$\displaystyle \left[\begin{array}{c} P_1 \\ [2pt] U_1 \end{array}\right]$ $\displaystyle =$ $\displaystyle \left[\begin{array}{cc} 1 & R_a/2 \\ [2pt] 0 & 1 \end{array}\righ...
...1 \end{array}\right]
\left[\begin{array}{c} P_2 \\ [2pt] U_2 \end{array}\right]$  
  $\displaystyle =$ $\displaystyle \left[\begin{array}{cc} 1+\frac{R_a}{2R_s} & R_a[1+\frac{R_a}{4R_...
...} \end{array}\right]
\left[\begin{array}{c} P_2 \\ [2pt] U_2 \end{array}\right]$  

where all quantities are written in the frequency domain, and the impedance parameters are given by
(open-hole shunt impedance)$\displaystyle \quad R_s^o$ $\displaystyle =$ $\displaystyle R_b (j k t_e + \xi_e)$  
(closed-hole shunt impedance)$\displaystyle \quad R_s^c$ $\displaystyle =$ $\displaystyle -j R_b \cot(k t_h)$ (10.51)
(open-hole series impedance)$\displaystyle \quad R_a^o$ $\displaystyle =$ $\displaystyle -j R_b k t_a^o$  
(closed-hole series impedance)$\displaystyle \quad R_a^c$ $\displaystyle =$ $\displaystyle -j R_b k t_a^c$  

where $ R_b = \rho c / (\pi b^2)$ is the wave impedance of the tonehole entrance, i.e., that of an acoustic tube of cross-sectional area $ \pi b^2$ ($ \rho$ is air density and $ c$ is sound speed as usual), $ b$ is the tonehole radius, $ k = \omega/c = 2\pi/\lambda$ is the wavenumber (radian spatial frequency), $ t_e$ is the open-tonehole effective length (which is slightly greater than its physical length due to the formation of a small air-piston inside the open tonehole), $ \xi_e$ is the ``specific resistance'' of the open tonehole due to air viscosity in and radiation from the hole, $ t_h$ is the closed-tonehole height, defined such that its product times the cross-sectional area of the tonehole exactly equals the geometric volume $ V_h$ of the closed tonehole. Finally, $ t_a^o$ and $ t_a^c$ are the equivalent series lengths of the open and closed tonehole, respectively, and are given by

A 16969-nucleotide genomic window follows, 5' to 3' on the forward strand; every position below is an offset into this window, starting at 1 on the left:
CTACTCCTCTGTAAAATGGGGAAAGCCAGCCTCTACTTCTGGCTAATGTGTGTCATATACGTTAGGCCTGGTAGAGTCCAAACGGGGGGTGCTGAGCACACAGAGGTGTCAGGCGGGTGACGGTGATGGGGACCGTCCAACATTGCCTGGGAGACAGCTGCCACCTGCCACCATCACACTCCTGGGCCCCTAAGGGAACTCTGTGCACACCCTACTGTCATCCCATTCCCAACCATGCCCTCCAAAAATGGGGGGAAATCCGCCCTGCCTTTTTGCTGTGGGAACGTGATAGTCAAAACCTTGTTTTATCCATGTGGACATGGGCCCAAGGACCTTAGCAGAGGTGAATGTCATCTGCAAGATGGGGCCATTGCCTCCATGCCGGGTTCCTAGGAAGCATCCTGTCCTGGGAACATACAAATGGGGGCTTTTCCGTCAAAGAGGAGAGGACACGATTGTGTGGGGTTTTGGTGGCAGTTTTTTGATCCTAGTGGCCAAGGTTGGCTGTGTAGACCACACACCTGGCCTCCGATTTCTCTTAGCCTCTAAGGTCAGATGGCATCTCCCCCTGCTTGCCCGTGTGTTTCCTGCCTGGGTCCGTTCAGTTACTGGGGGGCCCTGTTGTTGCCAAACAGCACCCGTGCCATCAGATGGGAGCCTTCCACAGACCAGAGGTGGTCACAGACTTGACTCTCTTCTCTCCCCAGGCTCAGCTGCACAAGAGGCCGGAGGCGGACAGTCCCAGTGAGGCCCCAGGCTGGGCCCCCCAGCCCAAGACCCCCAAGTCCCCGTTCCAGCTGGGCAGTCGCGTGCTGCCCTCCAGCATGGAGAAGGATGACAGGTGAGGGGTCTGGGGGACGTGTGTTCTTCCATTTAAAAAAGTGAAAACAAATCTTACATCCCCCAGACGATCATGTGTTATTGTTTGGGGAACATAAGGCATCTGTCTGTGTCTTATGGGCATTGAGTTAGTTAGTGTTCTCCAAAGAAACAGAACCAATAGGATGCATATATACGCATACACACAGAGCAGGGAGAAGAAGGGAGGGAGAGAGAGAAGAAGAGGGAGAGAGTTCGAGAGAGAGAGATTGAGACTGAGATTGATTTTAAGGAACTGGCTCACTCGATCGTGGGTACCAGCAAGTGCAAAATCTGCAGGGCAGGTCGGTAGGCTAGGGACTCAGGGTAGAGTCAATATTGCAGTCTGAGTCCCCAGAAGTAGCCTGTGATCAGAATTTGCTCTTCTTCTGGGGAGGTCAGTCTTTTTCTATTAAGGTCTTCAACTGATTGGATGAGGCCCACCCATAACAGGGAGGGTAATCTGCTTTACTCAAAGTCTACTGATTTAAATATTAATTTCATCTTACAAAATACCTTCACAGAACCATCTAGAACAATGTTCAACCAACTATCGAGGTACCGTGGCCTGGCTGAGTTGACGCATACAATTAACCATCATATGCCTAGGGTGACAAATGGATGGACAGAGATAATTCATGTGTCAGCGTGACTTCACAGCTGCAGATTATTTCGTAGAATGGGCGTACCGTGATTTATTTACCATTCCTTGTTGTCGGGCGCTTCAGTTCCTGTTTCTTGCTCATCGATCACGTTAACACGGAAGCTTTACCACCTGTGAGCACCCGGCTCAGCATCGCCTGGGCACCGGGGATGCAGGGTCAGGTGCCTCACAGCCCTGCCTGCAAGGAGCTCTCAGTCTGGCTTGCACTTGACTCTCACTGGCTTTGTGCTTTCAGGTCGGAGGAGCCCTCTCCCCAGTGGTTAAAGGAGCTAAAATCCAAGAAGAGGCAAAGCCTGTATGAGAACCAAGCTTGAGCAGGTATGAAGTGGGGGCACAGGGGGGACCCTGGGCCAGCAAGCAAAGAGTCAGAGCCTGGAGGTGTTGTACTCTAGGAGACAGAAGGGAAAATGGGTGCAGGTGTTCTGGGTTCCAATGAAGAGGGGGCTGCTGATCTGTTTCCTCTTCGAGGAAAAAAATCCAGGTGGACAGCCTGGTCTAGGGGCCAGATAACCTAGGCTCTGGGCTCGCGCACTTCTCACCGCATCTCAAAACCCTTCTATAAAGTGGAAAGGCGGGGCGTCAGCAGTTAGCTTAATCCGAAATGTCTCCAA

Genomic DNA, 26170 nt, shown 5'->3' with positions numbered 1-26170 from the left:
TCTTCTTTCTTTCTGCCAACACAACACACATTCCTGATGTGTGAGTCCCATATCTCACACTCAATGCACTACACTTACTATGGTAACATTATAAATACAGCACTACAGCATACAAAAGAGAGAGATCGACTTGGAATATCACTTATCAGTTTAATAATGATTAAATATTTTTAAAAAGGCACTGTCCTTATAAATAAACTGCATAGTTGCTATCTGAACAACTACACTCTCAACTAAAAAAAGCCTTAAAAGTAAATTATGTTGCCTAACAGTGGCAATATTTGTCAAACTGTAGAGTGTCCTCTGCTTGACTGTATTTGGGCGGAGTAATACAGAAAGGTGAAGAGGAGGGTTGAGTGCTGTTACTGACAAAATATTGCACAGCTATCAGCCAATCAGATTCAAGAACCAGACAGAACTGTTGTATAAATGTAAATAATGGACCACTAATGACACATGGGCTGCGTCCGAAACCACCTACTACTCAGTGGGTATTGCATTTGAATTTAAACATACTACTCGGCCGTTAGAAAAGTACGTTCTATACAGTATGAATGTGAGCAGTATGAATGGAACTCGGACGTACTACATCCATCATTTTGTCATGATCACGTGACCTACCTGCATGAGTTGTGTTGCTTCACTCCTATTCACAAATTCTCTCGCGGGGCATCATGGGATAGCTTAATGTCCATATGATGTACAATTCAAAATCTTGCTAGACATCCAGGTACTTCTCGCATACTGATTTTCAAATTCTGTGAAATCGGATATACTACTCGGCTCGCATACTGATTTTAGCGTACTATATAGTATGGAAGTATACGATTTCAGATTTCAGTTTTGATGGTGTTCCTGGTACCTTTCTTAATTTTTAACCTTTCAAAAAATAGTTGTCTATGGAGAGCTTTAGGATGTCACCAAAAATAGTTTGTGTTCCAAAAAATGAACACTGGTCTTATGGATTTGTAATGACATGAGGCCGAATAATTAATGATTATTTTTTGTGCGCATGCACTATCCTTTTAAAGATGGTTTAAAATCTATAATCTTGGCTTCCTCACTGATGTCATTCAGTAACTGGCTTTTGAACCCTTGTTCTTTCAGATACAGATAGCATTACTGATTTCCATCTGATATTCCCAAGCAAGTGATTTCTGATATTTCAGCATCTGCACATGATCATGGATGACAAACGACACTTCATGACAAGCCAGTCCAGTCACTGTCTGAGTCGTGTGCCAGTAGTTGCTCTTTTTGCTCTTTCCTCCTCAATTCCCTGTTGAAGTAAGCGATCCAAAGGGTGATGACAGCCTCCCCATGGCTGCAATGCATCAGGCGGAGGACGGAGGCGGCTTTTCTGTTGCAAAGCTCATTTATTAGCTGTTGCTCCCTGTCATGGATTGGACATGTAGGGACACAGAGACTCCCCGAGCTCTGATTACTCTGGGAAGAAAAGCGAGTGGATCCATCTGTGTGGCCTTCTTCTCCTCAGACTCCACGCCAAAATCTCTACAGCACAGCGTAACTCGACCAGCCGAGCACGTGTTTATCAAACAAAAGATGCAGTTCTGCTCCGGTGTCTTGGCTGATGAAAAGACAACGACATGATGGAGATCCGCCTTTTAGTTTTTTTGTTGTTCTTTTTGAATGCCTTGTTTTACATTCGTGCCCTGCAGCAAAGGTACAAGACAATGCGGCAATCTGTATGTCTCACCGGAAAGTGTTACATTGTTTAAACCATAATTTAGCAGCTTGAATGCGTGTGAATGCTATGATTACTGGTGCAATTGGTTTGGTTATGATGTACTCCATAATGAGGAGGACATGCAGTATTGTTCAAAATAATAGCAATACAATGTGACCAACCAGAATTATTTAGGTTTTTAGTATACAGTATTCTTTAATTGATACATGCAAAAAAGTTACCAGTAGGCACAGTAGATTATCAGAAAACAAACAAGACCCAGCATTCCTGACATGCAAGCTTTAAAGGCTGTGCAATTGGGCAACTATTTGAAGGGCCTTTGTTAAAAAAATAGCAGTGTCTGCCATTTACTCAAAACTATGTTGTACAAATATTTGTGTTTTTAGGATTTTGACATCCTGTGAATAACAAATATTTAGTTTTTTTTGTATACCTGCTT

$\displaystyle t_a^o$ $\displaystyle =$ $\displaystyle \frac{0.47b (b/a)^4}{\tanh(1.84 t_h/b) + 0.62(b/a)^2 + 0.64 (b/a)}$  
$\displaystyle t_a^c$ $\displaystyle =$ $\displaystyle \frac{0.47b (b/a)^4}{\coth(1.84 t_h/b) + 0.62(b/a)^2 + 0.64 (b/a)}$  

where $ a$ is the radius of the main bore. The closed-tonehole height $ V_h/(\pi b^2)$ can be estimated as [240]

$\displaystyle t_h = t_w + \frac{1}{8}\frac{b^2}{a}\left[1+0.172\left(\frac{b}{a}\right)^2\right]
$

where $ t_w$ is the physical tonehole chimney height at its center. Note that the specific resistance of the open tonehole, $ \xi_e$, is the only real impedance and therefore the only source of wave energy loss at the tonehole. It is given by [240]

$\displaystyle \xi_e = 0.25 (kb)^2 + \alpha t_h + (1/4) k d_v\,$ln$\displaystyle (2b/r_c),
$

where $ r_c$ is the radius of curvature of the tonehole, $ d_v$ is the viscous boundary layer thickness which expressible in terms of the shear viscosity $ \eta$ of air as

$\displaystyle d_v = \sqrt{\frac{2\eta}{\rho\omega}}
$

and $ \alpha$ is the real part of the propagation wavenumber (or minus the imaginary part of complex spatial frequency $ k$). In [239], for the large-tube limit (i.e., when the tube radius is large compared with the viscous boundary layer), $ \alpha$ is given by